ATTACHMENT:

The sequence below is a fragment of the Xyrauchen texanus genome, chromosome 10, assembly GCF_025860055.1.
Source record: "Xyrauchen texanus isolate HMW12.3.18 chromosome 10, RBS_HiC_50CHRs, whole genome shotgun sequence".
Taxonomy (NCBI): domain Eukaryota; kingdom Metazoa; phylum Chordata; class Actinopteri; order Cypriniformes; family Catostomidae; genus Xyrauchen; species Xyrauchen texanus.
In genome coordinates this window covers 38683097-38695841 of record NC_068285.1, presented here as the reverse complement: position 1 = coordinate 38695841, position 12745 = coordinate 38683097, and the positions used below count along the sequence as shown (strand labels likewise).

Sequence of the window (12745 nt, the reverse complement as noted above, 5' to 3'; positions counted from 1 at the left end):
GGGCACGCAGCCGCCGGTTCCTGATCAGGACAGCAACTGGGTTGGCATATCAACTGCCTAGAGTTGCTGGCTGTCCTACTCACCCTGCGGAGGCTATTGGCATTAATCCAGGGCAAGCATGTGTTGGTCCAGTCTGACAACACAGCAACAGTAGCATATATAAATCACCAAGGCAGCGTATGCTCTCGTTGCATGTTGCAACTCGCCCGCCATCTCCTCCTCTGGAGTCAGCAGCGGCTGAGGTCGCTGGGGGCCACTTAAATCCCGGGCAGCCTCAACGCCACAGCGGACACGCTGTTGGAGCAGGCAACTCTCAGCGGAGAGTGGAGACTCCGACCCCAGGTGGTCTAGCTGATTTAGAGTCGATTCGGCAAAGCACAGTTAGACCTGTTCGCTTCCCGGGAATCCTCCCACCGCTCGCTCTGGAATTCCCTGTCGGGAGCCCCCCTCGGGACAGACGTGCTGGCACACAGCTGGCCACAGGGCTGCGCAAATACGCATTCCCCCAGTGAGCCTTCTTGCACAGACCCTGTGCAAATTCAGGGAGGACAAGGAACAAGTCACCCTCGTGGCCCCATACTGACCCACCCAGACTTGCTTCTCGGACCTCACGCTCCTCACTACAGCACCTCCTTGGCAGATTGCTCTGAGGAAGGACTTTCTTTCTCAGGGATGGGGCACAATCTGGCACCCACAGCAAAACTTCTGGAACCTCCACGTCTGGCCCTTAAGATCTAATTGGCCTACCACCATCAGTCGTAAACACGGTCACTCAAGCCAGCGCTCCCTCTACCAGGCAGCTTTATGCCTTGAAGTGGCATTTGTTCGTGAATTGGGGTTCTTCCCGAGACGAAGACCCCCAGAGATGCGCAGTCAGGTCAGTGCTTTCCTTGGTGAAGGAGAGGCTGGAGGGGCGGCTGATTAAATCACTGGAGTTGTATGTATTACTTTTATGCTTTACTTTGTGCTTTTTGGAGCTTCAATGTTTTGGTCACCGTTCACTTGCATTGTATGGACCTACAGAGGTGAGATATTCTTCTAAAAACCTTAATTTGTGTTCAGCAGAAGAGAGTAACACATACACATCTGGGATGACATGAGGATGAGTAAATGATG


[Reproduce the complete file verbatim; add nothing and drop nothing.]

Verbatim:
The sequence below is a fragment of the Xyrauchen texanus genome, chromosome 10, assembly GCF_025860055.1.
Source record: "Xyrauchen texanus isolate HMW12.3.18 chromosome 10, RBS_HiC_50CHRs, whole genome shotgun sequence".
Taxonomy (NCBI): domain Eukaryota; kingdom Metazoa; phylum Chordata; class Actinopteri; order Cypriniformes; family Catostomidae; genus Xyrauchen; species Xyrauchen texanus.
In genome coordinates this window covers 38683097-38695841 of record NC_068285.1, presented here as the reverse complement: position 1 = coordinate 38695841, position 12745 = coordinate 38683097, and the positions used below count along the sequence as shown (strand labels likewise).

Sequence of the window (12745 nt, the reverse complement as noted above, 5' to 3'; positions counted from 1 at the left end):
GGGCACGCAGCCGCCGGTTCCTGATCAGGACAGCAACTGGGTTGGCATATCAACTGCCTAGAGTTGCTGGCTGTCCTACTCACCCTGCGGAGGCTATTGGCATTAATCCAGGGCAAGCATGTGTTGGTCCAGTCTGACAACACAGCAACAGTAGCATATATAAATCACCAAGGCAGCGTATGCTCTCGTTGCATGTTGCAACTCGCCCGCCATCTCCTCCTCTGGAGTCAGCAGCGGCTGAGGTCGCTGGGGGCCACTTAAATCCCGGGCAGCCTCAACGCCACAGCGGACACGCTGTTGGAGCAGGCAACTCTCAGCGGAGAGTGGAGACTCCGACCCCAGGTGGTCTAGCTGATTTAGAGTCGATTCGGCAAAGCACAGTTAGACCTGTTCGCTTCCCGGGAATCCTCCCACCGCTCGCTCTGGAATTCCCTGTCGGGAGCCCCCCTCGGGACAGACGTGCTGGCACACAGCTGGCCACAGGGCTGCGCAAATACGCATTCCCCCAGTGAGCCTTCTTGCACAGACCCTGTGCAAATTCAGGGAGGACAAGGAACAAGTCACCCTCGTGGCCCCATACTGACCCACCCAGACTTGCTTCTCGGACCTCACGCTCCTCACTACAGCACCTCCTTGGCAGATTGCTCTGAGGAAGGACTTTCTTTCTCAGGGATGGGGCACAATCTGGCACCCACAGCAAAACTTCTGGAACCTCCACGTCTGGCCCTTAAGATCTAATTGGCCTACCACCATCAGTCGTAAACACGGTCACTCAAGCCAGCGCTCCCTCTACCAGGCAGCTTTATGCCTTGAAGTGGCATTTGTTCGTGAATTGGGGTTCTTCCCGAGACGAAGACCCCCAGAGATGCGCAGTCAGGTCAGTGCTTTCCTTGGTGAAGGAGAGGCTGGAGGGGCGGCTGATTAAATCACTGGAGTTGTATGTATTACTTTTATGCTTTACTTTGTGCTTTTTGGAGCTTCAATGTTTTGGTCACCGTTCACTTGCATTGTATGGACCTACAGAGGTGAGATATTCTTCTAAAAACCTTAATTTGTGTTCAGCAGAAGAGAGTAACACATACACATCTGGGATGACATGAGGATGAGTAAATGATG